Polanski clearly enjoys such references and diversions, and The Ninth Gate is generously spiced with humorous detail, from a Tex Avery call-sign to the Arab disguise assumed by the girl. The entry code to Balkan's apartment incorporates the number 666, while the picture of a mansion in flames, glimpsed inside, is - like the opening pan around the New York skyline - an image from Rosemary's Baby (1968). A disarmingly frivolous moment briefly gives Corso four eyes when a bottle is smashed over his head, while some effects trickery create two Ceniza brothers (both played by José López Rodero) out of one. It's a nice touch that, living up to their name (Spanish for ash), the Cenizas scatter fag-ends over the priceless pages they examine.

Sternly rejecting any link between his private predicaments and his films, Polanski remains a supreme technician and, perhaps unknowingly, a champion of the dispossessed, his stories told in transit. A Polanski scene is typically in the back of a car, in a hotel foyer, or on the uneasy threshold of someone else's territory. He loves corridors, doorways and sprawling apartments, his cast advancing to camera across the gulf from distant entry-points, and in this sense the massive doors featured on every engraving in The Ninth Gate would seem to offer a special fascination. Not particularly liked at first outing - partly because Johnny Depp, in fake grey temples, personifies the odious Corso of the book a little too accurately - the film is intricately well-made, deserves a second chance despite its disintegrations, and in time will undoubtedly acquire its own coven of heretical fans.

Credits

Director
Roman Polanski
Producer
Roman Polanski
Screenplay
John Brownjohn
Enrique Urbizu
Roman Polanski
Based on the novel
El Club Dumas by
Arturo Pérez-Reverte
Director of Photography
Darius Khondji
Editor
Hervé de Luze
Production Designer
Dean Tavoularis
Music/Score Producer
Wojciech Kilar
©RP Productions
Production Companies
Artisan Entertainment presents a RP Productions/Orly Films/
TF1 Filmproduction co-production with the participation of
BAC Films/Canal+/Kino Visión/Origen Producciones Cinematográficas with the participation of Via Digital
Executive Producers
Wolfgang Glattes
Michel Cheyko
Co-producers
Iñaki Nuñez
Antonio Cardenal
Alain Vannier
Mark Allan
Line Producer
Suzanne Wiesenfeld
Associate Producer
Adam Kempton
Production Co-ordinators
Blanche Wiesenfeld
Spanish Crew:
Ginette Angosse
Production Managers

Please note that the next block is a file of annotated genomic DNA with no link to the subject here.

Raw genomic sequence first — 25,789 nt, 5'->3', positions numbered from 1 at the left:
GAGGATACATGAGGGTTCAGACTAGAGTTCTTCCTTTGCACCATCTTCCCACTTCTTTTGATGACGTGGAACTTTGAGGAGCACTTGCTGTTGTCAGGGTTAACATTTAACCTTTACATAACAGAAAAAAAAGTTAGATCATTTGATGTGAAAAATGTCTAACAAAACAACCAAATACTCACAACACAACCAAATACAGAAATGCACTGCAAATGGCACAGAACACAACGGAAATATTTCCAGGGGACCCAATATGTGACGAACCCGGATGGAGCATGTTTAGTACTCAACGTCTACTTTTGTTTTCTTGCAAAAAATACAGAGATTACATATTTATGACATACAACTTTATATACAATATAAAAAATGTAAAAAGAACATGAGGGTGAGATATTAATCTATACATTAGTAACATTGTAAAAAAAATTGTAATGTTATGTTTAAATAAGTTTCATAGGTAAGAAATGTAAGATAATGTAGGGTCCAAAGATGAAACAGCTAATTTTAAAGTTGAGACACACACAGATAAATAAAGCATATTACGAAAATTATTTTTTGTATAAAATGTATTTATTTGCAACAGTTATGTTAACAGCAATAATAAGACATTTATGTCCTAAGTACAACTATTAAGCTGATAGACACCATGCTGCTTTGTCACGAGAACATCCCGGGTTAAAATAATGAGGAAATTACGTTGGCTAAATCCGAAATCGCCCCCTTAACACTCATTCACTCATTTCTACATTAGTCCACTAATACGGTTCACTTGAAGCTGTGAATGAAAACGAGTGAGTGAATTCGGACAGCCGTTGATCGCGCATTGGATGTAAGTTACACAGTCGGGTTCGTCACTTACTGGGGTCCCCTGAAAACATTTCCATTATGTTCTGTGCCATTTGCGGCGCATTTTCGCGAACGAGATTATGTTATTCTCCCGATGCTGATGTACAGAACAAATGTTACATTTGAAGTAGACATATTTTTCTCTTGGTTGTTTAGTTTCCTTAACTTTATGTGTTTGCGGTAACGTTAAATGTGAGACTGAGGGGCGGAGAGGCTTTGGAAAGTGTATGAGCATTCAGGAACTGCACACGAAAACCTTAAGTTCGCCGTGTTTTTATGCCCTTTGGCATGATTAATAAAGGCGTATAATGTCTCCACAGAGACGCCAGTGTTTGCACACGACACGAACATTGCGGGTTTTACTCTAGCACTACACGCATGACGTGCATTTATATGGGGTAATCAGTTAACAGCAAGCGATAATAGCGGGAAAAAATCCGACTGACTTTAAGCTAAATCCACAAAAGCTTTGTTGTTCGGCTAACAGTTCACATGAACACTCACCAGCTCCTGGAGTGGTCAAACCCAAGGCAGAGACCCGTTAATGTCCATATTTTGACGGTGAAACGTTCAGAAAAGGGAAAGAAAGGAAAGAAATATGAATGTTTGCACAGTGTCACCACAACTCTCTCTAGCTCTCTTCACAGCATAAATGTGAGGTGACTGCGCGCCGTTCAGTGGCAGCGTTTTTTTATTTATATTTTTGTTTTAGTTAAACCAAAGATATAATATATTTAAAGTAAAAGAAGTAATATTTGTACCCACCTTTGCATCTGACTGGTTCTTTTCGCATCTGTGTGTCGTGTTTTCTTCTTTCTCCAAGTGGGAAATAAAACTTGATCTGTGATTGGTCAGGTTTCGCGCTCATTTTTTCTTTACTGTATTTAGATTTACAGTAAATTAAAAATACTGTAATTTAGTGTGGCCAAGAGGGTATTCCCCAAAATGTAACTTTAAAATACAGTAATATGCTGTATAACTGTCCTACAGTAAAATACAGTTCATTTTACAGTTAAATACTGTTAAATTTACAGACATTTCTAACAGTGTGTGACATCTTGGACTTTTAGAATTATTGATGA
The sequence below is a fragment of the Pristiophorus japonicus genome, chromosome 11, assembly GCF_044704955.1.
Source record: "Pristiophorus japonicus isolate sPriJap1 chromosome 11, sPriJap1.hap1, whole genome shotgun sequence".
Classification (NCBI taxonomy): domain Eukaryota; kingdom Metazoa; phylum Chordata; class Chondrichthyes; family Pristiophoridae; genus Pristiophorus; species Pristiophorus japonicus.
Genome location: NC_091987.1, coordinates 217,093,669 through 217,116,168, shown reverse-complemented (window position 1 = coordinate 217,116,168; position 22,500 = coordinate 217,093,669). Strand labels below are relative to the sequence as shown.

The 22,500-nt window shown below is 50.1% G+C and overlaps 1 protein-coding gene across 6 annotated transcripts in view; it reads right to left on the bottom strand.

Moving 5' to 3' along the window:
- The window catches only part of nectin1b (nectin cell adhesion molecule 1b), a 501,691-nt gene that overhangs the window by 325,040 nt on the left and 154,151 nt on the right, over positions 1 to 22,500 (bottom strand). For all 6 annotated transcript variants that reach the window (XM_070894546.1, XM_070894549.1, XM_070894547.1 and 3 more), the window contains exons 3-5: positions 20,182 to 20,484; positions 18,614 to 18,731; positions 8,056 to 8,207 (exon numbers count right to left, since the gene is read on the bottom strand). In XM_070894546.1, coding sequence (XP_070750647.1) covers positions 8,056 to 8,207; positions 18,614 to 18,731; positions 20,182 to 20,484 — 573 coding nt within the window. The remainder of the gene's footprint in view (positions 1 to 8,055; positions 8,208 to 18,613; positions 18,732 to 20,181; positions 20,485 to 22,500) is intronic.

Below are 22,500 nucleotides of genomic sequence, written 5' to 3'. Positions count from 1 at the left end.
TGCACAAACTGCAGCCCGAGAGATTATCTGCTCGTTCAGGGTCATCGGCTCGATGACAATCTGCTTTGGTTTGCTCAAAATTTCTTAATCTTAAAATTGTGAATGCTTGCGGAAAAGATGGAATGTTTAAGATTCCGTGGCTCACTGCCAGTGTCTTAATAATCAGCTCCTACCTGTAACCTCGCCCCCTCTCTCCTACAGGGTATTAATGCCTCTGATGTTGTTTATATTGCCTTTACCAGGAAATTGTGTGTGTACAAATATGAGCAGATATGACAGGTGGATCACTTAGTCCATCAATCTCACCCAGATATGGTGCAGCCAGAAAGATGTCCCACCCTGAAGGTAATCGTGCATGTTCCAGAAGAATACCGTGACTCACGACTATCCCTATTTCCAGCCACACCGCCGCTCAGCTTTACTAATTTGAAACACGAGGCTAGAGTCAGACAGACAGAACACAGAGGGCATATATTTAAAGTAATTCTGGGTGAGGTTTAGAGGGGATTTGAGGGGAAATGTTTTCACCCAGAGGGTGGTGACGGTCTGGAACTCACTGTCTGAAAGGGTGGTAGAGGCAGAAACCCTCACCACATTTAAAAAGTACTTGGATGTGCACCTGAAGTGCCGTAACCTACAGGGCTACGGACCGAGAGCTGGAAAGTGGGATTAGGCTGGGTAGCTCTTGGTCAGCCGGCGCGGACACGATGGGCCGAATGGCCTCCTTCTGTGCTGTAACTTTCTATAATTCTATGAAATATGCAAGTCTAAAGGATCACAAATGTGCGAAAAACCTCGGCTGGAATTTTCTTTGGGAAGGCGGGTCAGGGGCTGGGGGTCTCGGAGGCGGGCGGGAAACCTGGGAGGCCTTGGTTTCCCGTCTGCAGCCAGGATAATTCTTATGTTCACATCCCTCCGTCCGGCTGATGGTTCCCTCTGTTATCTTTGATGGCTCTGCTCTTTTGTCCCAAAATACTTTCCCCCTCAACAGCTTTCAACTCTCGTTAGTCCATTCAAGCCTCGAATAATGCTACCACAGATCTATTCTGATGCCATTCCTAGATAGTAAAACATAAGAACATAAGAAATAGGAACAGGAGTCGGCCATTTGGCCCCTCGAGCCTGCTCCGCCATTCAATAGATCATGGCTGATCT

Spanish Crew:
José López Rodero
Portuguese Crew:
José Mazeda
Location Managers
Jean-Marc Abbou
Spanish Crew:
Antonio Guillén Rey
Portuguese Crew:
Kita Casal Ribeiro
Cristina Mascarenhas
Post-production
Supervisors:
P. Todd Coe
Bruce Everett
Co-ordinator:
Jay Coquillon
Assistant Directors
Michel Cheyko
Christophe Gachet
David Campi Lemaire
Spanish Crew:
Javier Petit
Script Supervisor
Sylvette Baudrot
Casting
Howard Feuer
Associate:
Meredith Tucker
French Director:
Marie-Sylvie Caillierez
Camera Operator
Jean Harnois
Steadicam Operators
Carlos Cabecerán
Jörg Widmer
Richardo Brunner
John Ward
Visual Effects
Duboi
Sony Pictures Imageworks Inc
éclair Numérique
Mikros Image
Special Effects
Gilbert Pieri
Co-ordinator:
Jean-Louis Trinquier
Special Effects
Effects Films
Engravings
Francisco Sole
Art Directors
Gérard Viard
Spanish Crew:
Fernando Gonzales
Portuguese Crew:
José Calvario
Set Decorator
Philippe Turlure
Costume Designer
Anthony Powell
Costume Supervisor
Germinal Rangel
Make-up Artists
Paul Le Marinel
Liliane Rametta
Prosthetics
Waldemar Pokromski
Hairstylists
Jean-Pierre Berroyer
Bettina Miquaix
Titles
Duboi
Music Performed by
Soprano:
Sumi Jo
Orchestra:
The City of Prague Philharmonic
Conductor:
Stepán Konicek
Concert Master
Vladimir Pilar
Music Editor
Suzana Peric
Score Engineer
John Timperley
Soundtrack
Saint-Saëns' "Havanaire"
"Sete saias" - Santinho; "Java Jules"
Sound Engineer
Jean-Marie Blondel
Sound Technician
Keenan Wyatt
Re-recording Mixers
Dean Humphreys
Anne Le Campion
Sound Editor
Laurent Quaglio
ADR Editor
Katia Boutin
Foley Artists
Nicolas Becker
Movement Coach
Chris Gandois
Stunt Co-ordinators
Dominique Fouassier
Car:
Jean-Claude Lagniez
Stunt Coach
Richard Dieux
Cast
Johnny Depp
Dean Corso
Lena Olin
Liana Telfer
Frank Langella
Boris Balkan
James Russo
Bernie
Jack Taylor
Victor Fargas
José López Rodero
Pablo & Pedro Ceniza
Allen Garfield
Witkin
Barbara Jefford
Baroness Frieda Kessler
Emmanuelle Seigner
the girl
Tony Amoni
Liana's bodyguard
Willy Holt
Andrew Telfer
Jacques Dacqmine
old man
Joe Sheridan
old man's son
Rebecca Pauly
daughter-in-law
Catherine Benguigui
concierge
Maria Ducceshi
secretary
Jacques Collard
Gruber
Dominique Pozzetto
desk clerk
Emmanuel Booz
baker
Lino Ribeiro de Sousa
hotel porter
José López Rodero
1st & 2nd workman
Asil Rais
cabby
Bernard Richier
Marinette Richier
café owners
Certificate
15
Distributor
United International Pictures (UK) Ltd
11,969 feet
133 minutes
Dolby Digital
In Colour
2:35.1 [Super 35]
French theatrical title
Le Neuvième Porte
Spanish theatrical title
La novena puerta